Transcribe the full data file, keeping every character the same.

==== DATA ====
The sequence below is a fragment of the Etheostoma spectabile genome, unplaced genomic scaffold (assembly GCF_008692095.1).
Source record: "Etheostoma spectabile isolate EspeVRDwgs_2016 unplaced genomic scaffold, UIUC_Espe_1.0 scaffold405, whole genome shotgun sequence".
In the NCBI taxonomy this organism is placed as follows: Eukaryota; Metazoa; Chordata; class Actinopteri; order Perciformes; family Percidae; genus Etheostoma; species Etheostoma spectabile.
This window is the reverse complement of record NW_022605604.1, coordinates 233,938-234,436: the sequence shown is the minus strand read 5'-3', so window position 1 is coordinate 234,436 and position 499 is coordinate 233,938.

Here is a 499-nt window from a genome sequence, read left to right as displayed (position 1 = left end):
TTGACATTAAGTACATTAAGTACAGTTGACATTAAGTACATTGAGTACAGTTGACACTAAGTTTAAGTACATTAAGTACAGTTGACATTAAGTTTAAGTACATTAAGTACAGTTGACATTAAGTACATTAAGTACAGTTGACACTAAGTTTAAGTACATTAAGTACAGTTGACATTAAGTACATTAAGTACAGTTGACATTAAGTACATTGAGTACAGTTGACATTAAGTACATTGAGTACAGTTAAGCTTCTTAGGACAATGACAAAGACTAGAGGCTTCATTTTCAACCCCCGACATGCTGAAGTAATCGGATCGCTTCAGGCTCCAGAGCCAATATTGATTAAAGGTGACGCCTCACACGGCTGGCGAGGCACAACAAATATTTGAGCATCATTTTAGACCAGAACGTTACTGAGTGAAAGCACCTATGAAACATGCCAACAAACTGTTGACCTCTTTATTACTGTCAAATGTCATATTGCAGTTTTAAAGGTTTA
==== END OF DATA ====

The sequence below is a fragment of the Etheostoma spectabile genome, unplaced genomic scaffold (assembly GCF_008692095.1).
Source record: "Etheostoma spectabile isolate EspeVRDwgs_2016 unplaced genomic scaffold, UIUC_Espe_1.0 scaffold405, whole genome shotgun sequence".
In the NCBI taxonomy this organism is placed as follows: Eukaryota; Metazoa; Chordata; class Actinopteri; order Perciformes; family Percidae; genus Etheostoma; species Etheostoma spectabile.
This window is the reverse complement of record NW_022605604.1, coordinates 233,938-234,436: the sequence shown is the minus strand read 5'-3', so window position 1 is coordinate 234,436 and position 499 is coordinate 233,938.

Here is a 499-nt window from a genome sequence, read left to right as displayed (position 1 = left end):
TTGACATTAAGTACATTAAGTACAGTTGACATTAAGTACATTGAGTACAGTTGACACTAAGTTTAAGTACATTAAGTACAGTTGACATTAAGTTTAAGTACATTAAGTACAGTTGACATTAAGTACATTAAGTACAGTTGACACTAAGTTTAAGTACATTAAGTACAGTTGACATTAAGTACATTAAGTACAGTTGACATTAAGTACATTGAGTACAGTTGACATTAAGTACATTGAGTACAGTTAAGCTTCTTAGGACAATGACAAAGACTAGAGGCTTCATTTTCAACCCCCGACATGCTGAAGTAATCGGATCGCTTCAGGCTCCAGAGCCAATATTGATTAAAGGTGACGCCTCACACGGCTGGCGAGGCACAACAAATATTTGAGCATCATTTTAGACCAGAACGTTACTGAGTGAAAGCACCTATGAAACATGCCAACAAACTGTTGACCTCTTTATTACTGTCAAATGTCATATTGCAGTTTTAAAGGTTTA